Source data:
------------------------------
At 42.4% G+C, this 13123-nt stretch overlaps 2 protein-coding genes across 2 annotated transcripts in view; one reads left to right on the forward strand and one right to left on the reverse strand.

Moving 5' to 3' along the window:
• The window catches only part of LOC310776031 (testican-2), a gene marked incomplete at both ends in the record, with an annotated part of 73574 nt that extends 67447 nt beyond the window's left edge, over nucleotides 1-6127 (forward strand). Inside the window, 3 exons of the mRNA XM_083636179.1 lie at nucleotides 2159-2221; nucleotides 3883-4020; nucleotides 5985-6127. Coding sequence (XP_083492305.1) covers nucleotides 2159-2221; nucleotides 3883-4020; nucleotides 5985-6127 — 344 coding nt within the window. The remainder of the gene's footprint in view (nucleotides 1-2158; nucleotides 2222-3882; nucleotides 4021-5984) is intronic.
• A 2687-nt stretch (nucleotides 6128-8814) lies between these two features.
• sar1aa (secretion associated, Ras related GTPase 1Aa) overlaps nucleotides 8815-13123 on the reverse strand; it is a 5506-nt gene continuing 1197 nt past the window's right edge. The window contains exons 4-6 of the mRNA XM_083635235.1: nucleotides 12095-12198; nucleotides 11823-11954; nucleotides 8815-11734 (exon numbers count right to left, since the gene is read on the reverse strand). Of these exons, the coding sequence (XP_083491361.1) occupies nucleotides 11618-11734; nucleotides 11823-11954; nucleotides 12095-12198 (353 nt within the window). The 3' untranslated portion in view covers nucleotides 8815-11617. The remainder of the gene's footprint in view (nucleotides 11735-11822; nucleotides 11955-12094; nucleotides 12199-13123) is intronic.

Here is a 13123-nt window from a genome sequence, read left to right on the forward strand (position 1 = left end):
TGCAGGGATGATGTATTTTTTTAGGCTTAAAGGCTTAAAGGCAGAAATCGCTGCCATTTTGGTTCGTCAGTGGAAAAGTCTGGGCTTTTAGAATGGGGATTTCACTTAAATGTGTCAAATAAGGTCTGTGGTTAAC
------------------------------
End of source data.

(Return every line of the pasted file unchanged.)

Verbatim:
At 42.4% G+C, this 13123-nt stretch overlaps 2 protein-coding genes across 2 annotated transcripts in view; one reads left to right on the forward strand and one right to left on the reverse strand.

Moving 5' to 3' along the window:
• The window catches only part of LOC310776031 (testican-2), a gene marked incomplete at both ends in the record, with an annotated part of 73574 nt that extends 67447 nt beyond the window's left edge, over nucleotides 1-6127 (forward strand). Inside the window, 3 exons of the mRNA XM_083636179.1 lie at nucleotides 2159-2221; nucleotides 3883-4020; nucleotides 5985-6127. Coding sequence (XP_083492305.1) covers nucleotides 2159-2221; nucleotides 3883-4020; nucleotides 5985-6127 — 344 coding nt within the window. The remainder of the gene's footprint in view (nucleotides 1-2158; nucleotides 2222-3882; nucleotides 4021-5984) is intronic.
• A 2687-nt stretch (nucleotides 6128-8814) lies between these two features.
• sar1aa (secretion associated, Ras related GTPase 1Aa) overlaps nucleotides 8815-13123 on the reverse strand; it is a 5506-nt gene continuing 1197 nt past the window's right edge. The window contains exons 4-6 of the mRNA XM_083635235.1: nucleotides 12095-12198; nucleotides 11823-11954; nucleotides 8815-11734 (exon numbers count right to left, since the gene is read on the reverse strand). Of these exons, the coding sequence (XP_083491361.1) occupies nucleotides 11618-11734; nucleotides 11823-11954; nucleotides 12095-12198 (353 nt within the window). The 3' untranslated portion in view covers nucleotides 8815-11617. The remainder of the gene's footprint in view (nucleotides 11735-11822; nucleotides 11955-12094; nucleotides 12199-13123) is intronic.

Here is a 13123-nt window from a genome sequence, read left to right on the forward strand (position 1 = left end):
TGCAGGGATGATGTATTTTTTTAGGCTTAAAGGCTTAAAGGCAGAAATCGCTGCCATTTTGGTTCGTCAGTGGAAAAGTCTGGGCTTTTAGAATGGGGATTTCACTTAAATGTGTCAAATAAGGTCTGTGGTTAAC